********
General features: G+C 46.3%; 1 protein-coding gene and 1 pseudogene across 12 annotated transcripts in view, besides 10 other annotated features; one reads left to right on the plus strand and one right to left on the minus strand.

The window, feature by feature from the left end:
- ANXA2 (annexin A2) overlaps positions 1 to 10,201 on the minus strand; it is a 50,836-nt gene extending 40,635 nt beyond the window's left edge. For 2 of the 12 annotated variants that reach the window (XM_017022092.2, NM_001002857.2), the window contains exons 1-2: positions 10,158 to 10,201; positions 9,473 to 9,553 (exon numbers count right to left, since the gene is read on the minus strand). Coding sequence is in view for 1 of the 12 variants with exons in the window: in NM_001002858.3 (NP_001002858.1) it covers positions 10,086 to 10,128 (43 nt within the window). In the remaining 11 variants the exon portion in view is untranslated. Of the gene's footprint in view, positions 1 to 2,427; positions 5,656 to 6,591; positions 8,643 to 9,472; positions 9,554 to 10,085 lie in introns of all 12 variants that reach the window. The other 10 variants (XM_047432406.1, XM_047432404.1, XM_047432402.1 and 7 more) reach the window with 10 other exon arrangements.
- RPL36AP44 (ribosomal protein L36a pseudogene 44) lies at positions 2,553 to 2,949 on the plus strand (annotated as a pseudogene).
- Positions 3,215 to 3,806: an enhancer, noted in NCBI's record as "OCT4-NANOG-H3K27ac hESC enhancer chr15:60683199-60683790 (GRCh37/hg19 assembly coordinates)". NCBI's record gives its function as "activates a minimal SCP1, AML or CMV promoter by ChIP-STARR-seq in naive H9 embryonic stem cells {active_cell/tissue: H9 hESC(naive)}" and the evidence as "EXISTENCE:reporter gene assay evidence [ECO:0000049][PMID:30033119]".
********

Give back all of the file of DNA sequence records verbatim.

General features: G+C 46.3%; 1 protein-coding gene and 1 pseudogene across 12 annotated transcripts in view, besides 10 other annotated features; one reads left to right on the plus strand and one right to left on the minus strand.

The window, feature by feature from the left end:
- ANXA2 (annexin A2) overlaps positions 1 to 10,201 on the minus strand; it is a 50,836-nt gene extending 40,635 nt beyond the window's left edge. For 2 of the 12 annotated variants that reach the window (XM_017022092.2, NM_001002857.2), the window contains exons 1-2: positions 10,158 to 10,201; positions 9,473 to 9,553 (exon numbers count right to left, since the gene is read on the minus strand). Coding sequence is in view for 1 of the 12 variants with exons in the window: in NM_001002858.3 (NP_001002858.1) it covers positions 10,086 to 10,128 (43 nt within the window). In the remaining 11 variants the exon portion in view is untranslated. Of the gene's footprint in view, positions 1 to 2,427; positions 5,656 to 6,591; positions 8,643 to 9,472; positions 9,554 to 10,085 lie in introns of all 12 variants that reach the window. The other 10 variants (XM_047432406.1, XM_047432404.1, XM_047432402.1 and 7 more) reach the window with 10 other exon arrangements.
- RPL36AP44 (ribosomal protein L36a pseudogene 44) lies at positions 2,553 to 2,949 on the plus strand (annotated as a pseudogene).
- Positions 3,215 to 3,806: an enhancer, noted in NCBI's record as "OCT4-NANOG-H3K27ac hESC enhancer chr15:60683199-60683790 (GRCh37/hg19 assembly coordinates)". NCBI's record gives its function as "activates a minimal SCP1, AML or CMV promoter by ChIP-STARR-seq in naive H9 embryonic stem cells {active_cell/tissue: H9 hESC(naive)}" and the evidence as "EXISTENCE:reporter gene assay evidence [ECO:0000049][PMID:30033119]".